While black holes can’t emit their own light, matter surrounding and falling toward it can create quite a light show. Here you’ll find a collection of data visualizations, illustrations, and telescope images of black hole environments.
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This image shows the warped view of a larger supermassive black hole (red) when it passes almost directly behind a companion black hole (blue) with half its mass. The gravity of the foreground black hole transforms its partner into a surreal collection of arcs.
A black hole pulls material off a neighboring star and into an accretion disk in this illustration of a black hole named MAXI J1820+070. Above the disk is a region of superhot subatomic particles called the corona.
The central region of our galaxy, the Milky Way, contains an exotic collection of objects, including a supermassive black hole weighing about 4 million times the mass of the Sun, clouds of gas at temperatures of millions of degrees, neutron stars and white dwarf stars tearing material from companion stars, and beautiful tendrils of radio emission. This new composite image shows Chandra data (green and blue) combined with radio data (red) from the MeerKAT telescope in South Africa.
Spectacular jets powered by the gravitational energy of a supermassive black hole in the core of the elliptical galaxy Hercules A as imaged by Hubble Space Telescope's Wide Field Camera 3 and the Karl G. Jansky Very Large Array (VLA) radio telescope in New Mexico.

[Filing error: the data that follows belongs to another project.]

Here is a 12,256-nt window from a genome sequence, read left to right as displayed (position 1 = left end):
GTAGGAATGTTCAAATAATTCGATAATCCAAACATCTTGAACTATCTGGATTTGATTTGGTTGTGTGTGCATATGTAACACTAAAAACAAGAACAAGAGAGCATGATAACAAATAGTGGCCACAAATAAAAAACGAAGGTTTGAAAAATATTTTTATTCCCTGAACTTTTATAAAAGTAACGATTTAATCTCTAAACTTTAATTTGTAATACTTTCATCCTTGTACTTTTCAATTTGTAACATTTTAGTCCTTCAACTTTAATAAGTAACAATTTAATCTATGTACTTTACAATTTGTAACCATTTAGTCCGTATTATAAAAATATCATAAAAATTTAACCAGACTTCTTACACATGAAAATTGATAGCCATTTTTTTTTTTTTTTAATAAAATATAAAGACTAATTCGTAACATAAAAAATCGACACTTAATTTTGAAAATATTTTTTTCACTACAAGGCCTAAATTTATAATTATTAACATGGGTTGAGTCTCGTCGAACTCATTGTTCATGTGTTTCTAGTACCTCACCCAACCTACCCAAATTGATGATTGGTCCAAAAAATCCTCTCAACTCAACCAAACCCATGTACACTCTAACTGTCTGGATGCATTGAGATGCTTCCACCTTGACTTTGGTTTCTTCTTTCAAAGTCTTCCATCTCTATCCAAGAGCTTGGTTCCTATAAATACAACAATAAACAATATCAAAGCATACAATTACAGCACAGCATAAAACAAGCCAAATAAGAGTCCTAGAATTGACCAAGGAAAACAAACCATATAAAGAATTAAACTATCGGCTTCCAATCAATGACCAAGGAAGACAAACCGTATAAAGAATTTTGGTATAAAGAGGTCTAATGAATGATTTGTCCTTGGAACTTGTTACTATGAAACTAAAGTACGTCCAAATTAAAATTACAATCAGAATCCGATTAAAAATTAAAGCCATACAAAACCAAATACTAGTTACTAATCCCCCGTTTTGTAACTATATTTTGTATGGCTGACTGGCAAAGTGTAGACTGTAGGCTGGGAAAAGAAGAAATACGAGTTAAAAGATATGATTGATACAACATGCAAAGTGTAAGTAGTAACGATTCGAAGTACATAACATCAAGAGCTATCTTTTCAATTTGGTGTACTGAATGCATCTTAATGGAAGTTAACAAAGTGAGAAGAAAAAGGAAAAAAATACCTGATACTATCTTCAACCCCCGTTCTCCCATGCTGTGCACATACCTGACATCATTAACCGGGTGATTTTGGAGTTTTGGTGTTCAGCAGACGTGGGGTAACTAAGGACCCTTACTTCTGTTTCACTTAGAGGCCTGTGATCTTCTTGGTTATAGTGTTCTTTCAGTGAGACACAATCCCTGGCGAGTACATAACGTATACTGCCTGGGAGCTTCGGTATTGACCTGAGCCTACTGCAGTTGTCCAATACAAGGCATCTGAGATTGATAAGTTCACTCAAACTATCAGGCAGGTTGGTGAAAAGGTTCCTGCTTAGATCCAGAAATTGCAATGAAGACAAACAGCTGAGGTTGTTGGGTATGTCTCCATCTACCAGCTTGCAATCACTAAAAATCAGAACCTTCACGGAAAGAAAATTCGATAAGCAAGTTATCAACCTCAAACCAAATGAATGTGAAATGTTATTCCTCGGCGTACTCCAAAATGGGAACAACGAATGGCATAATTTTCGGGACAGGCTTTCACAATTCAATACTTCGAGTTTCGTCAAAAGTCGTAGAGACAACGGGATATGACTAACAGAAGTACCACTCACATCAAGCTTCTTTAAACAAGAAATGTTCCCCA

This visualization of a black hole illustrates how its gravity distorts our view, warping its surroundings as if seen in a carnival mirror. The visualization simulates the appearance of a black hole where infalling matter has collected into a thin, hot structure called an accretion disk. The black hole’s extreme gravity skews light emitted by different regions of the disk, producing the misshapen appearance.
Supercomputer Simulation Frame of a Star Distorted by a Black Hole
This frame is from a simulation of a star weighing 15 percent of our Sun's mass passing close to a black hole that weighs about 1 million Suns. The black hole’s gravity stretches and deforms the star. These simulations show that destruction and survival depend on the stars’ initial densities. Yellow represents the greatest densities, blue the least dense.
Two neutron stars begin to merge in this artist’s concept, blasting jets of high-speed particles and producing a cloud of debris. Scientists think these kinds of events are factories for a significant portion of the universe’s heavy elements, including gold.
This is an artist's concept of a runaway supermassive black hole that was ejected from its host galaxy as a result of a tussle between it and two other black holes. As the black hole plows through intergalactic space it compresses tenuous gas in front of it. This precipitates the birth of hot blue stars. This illustration is based on Hubble Space Telescope observations of a 200,000-light-year-long trail of stars behind an escaping black hole.
Dust Rings Illuminated by the Blast From the Birth of a Black Hole
The most common gamma-ray bursts signal the birth of black holes that form when the cores of massive stars collapse under their own weight. A few bursts have even enabled astronomers to probe distant dust clouds in our own galaxy. This image shows 19 of 20 dust rings detected by XMM-Newton from a gamma-ray burst first detected on October 9, 2022.
This image features a galaxy called 3C 297 that is lonelier than expected after it likely pulled in and absorbed its former companion galaxies. The solo galaxy is located about 9.2 billion light-years from Earth and contains a quasar, a supermassive black hole at the center of the galaxy that pulls in gas and drives powerful jets of matter seen in radio waves.